- The Washington Times - Wednesday, March 1, 2023

Chicago Mayor Lori Lightfoot learned the hard way that crime does not pay after voters gave her the boot, sending a clear message that they are sick and tired of elected leaders who fail to keep them safe or improve the standard of living in their neighborhoods.

Ms. Lightfoot is the first sitting Chicago mayor to lose reelection since 1989 and is the latest casualty of a raging debate over the pandemic-era surge in violence that pits the defund-the-police sympathizers against the tough-on-crime crowd.

Chicago voters were blunt in their assessment of Ms. Lightfoot’s tenure.

Chris Trott, a 39-year-old independent-leaning Democrat, said he backed Ms. Lightfoot four years ago but could not vote for her again because she seemed more interested in knocking heads with police than working with them.

“This crime situation is not tenable,” said Mr. Trott, describing Ms. Lightfoot’s loss as a warning sign for Democrats outside the state. “You have to get tough on crime, or you have to leave.”

A sense of lawlessness has gripped Chicago since the start of the pandemic, infuriating residents who love the nation’s third-largest city but in many cases have contemplated what once was unthinkable: moving out.

“There is no question it was the first, second and third issue in the race,” said Peter Giangreco, a Chicago-based Democratic Party strategist. “It was crime, crime and crime.”

The thorny issue has created headaches for elected leaders across the country. The debate has twisted politicians in knots and accentuated the divide between the more moderate and liberal wings of the Democratic Party.

Christopher Z. Mooney, a political science professor at the University of Illinois, Chicago, said the mayor got caught in a national crime spike and then failed to allay people’s fears enough to retain their confidence in her leadership.

“Two years ago, it was all about ‘Let’s rethink policing. Let’s do this and that.’ Then there was a couple of carjackings and people were like, ‘[Forget] this; let’s get a machine gun,’” he said. “Fear is such a powerful motivator.”

It came to a head for Ms. Lightfoot on Tuesday when she pulled in 17% of the vote in the nine-candidate race.

Paul Vallas, a former public schools executive, and Brandon Johnson, a county board commissioner, advanced to an April 4 runoff after receiving 33.3% and 20.3% of the vote, respectively.

Ms. Lightfoot, a former federal prosecutor making her first run for office when she jumped into the mayor’s race in 2019, began her term with high hopes after replacing her brash predecessor, Rahm Emanuel, who didn’t seek reelection.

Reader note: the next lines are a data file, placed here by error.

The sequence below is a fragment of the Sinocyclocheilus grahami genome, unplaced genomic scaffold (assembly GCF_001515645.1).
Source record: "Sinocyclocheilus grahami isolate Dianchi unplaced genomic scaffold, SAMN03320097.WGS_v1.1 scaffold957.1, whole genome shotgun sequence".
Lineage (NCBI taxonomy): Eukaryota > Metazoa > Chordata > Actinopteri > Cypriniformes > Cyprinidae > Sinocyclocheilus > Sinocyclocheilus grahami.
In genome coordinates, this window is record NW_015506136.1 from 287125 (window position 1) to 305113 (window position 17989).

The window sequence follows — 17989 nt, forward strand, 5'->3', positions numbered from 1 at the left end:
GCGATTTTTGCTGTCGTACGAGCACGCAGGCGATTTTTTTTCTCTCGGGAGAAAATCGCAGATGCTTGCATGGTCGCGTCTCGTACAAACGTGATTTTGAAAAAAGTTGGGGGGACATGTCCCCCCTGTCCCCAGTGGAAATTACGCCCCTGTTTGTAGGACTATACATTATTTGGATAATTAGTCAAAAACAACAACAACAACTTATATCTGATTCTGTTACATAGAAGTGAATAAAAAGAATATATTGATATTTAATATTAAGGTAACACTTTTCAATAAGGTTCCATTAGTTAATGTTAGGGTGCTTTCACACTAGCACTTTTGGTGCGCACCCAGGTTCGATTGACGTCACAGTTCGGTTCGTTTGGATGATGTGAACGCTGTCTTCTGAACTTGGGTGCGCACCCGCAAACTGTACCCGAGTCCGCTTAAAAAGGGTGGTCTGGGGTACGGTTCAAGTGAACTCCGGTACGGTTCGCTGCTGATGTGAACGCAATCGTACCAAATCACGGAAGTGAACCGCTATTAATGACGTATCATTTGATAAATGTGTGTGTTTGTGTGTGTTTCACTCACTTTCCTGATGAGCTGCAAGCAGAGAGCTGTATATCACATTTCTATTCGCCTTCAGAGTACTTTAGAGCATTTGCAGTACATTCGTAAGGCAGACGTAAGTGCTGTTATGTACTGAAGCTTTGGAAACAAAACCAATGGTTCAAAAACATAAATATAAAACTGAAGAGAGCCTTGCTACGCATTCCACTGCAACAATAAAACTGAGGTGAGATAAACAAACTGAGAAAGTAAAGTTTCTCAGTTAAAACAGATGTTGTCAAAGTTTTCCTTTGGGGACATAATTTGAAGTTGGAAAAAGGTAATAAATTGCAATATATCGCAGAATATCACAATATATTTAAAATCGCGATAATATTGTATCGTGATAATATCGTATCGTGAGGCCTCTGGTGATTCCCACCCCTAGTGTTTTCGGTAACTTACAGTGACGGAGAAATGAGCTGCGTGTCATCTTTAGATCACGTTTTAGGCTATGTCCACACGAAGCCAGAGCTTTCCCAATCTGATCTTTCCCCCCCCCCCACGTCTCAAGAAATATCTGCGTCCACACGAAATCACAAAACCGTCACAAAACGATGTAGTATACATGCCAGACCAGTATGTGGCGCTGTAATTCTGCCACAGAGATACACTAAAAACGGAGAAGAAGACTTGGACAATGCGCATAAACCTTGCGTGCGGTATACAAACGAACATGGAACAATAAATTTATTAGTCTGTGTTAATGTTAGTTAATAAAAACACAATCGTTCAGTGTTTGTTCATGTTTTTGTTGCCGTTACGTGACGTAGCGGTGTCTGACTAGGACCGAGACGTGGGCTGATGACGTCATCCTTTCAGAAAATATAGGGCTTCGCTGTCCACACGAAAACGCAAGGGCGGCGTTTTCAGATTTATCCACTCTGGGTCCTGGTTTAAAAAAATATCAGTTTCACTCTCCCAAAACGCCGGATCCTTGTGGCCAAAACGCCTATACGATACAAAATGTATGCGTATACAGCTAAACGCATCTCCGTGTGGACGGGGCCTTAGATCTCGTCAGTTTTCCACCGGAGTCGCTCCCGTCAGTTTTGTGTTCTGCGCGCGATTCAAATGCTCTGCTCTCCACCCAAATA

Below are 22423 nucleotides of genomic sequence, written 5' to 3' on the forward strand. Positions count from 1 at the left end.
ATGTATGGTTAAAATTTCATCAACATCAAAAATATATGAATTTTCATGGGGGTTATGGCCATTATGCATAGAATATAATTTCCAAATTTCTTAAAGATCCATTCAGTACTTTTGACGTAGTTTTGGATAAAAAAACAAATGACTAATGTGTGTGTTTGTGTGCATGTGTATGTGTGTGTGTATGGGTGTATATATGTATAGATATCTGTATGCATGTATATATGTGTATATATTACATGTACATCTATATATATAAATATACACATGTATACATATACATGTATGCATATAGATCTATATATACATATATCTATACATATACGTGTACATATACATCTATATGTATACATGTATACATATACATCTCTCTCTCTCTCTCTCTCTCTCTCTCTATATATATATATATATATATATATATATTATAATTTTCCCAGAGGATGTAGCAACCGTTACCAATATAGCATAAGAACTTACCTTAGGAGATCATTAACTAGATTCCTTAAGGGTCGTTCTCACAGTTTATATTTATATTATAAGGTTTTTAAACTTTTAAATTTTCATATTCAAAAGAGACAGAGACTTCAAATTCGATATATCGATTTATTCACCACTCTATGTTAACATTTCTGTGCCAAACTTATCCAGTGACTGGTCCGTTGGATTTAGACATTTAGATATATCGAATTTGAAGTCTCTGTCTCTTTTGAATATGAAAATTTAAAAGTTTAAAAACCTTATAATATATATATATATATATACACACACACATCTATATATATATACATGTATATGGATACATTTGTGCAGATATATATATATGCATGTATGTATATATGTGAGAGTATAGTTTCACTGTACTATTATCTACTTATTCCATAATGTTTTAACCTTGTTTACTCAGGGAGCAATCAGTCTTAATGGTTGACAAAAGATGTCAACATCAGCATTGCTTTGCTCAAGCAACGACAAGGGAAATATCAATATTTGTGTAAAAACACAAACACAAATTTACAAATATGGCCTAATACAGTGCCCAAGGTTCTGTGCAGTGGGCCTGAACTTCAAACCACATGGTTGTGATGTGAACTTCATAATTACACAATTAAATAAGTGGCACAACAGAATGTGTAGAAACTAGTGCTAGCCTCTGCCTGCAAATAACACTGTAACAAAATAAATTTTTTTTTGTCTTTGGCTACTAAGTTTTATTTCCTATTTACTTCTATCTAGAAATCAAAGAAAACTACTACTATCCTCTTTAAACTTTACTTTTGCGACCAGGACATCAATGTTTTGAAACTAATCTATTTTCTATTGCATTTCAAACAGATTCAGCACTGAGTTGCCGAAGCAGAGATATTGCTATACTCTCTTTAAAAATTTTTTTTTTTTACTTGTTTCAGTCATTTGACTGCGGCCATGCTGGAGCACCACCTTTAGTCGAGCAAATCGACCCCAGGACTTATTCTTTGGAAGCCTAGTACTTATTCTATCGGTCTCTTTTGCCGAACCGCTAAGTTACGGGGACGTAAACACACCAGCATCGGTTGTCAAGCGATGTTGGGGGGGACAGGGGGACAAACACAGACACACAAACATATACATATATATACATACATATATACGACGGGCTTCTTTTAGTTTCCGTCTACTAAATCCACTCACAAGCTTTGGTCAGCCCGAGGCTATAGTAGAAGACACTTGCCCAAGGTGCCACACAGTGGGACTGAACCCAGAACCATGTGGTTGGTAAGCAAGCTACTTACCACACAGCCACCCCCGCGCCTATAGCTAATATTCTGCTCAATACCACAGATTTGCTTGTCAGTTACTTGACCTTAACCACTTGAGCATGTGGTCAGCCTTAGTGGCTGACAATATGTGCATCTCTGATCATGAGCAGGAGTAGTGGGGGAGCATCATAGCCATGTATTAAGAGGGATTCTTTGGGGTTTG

She made history as the first Black woman to be elected mayor of Chicago after capturing a whopping 70% of the vote.

Ms. Lightfoot misread her margin of victory as an all-out mandate, according to analysts. They said she fought with almost everyone who challenged her approach, including the teachers union and law enforcement.

When rank-and-file members of the police department lost faith in the superintendent of police she brought in from outside the state, Ms. Lightfoot said the “cowards” were more interested in defending the status quo than serving the public.

Mr. Giangreco said a big takeaway from Ms. Lightfoot’s loss boils down to: “If you want to come in and manage the third-largest city, don’t be a lone wolf.”

Chicago voter Pat Guinane, a 42-year-old electrician from the city’s South Side, said Ms. Lightfoot failed to live up to expectations.

“I voted for Lori four years ago because I thought she was progressive and competent enough to tackle tough challenges,” Mr. Guinane said. “I saw little evidence of either.”

The election outcome is more evidence of the shifting discussion over public safety that a few years ago gave birth to the movement to redirect money away from police departments and toward social services in the name of stopping police brutality against Black residents.

That line of thinking has cooled off in a lot of places.

New York Mayor Eric Adams, a former city police captain, won the 2021 election after rejecting talk of defunding the police.

Mr. Adams has stood his ground. Last month, he railed against liberal City Council members calling for reducing the size and scope of the police force. He lamented that this small faction of the party has hijacked the liberal mantle.

The issue is also at the heart of an intense debate in Washington.

Congressional lawmakers, including Democrats, are trying to overturn the District of Columbia’s new criminal code. Congress has such authority as caretakers of the city government.

Critics say the new criminal code watered down criminal penalties, making it easier for criminals to thrive and harder to stop the carjackings, thefts and homicides that have rattled city residents.

• Seth McLaughlin can be reached at smclaughlin@washingtontimes.com.

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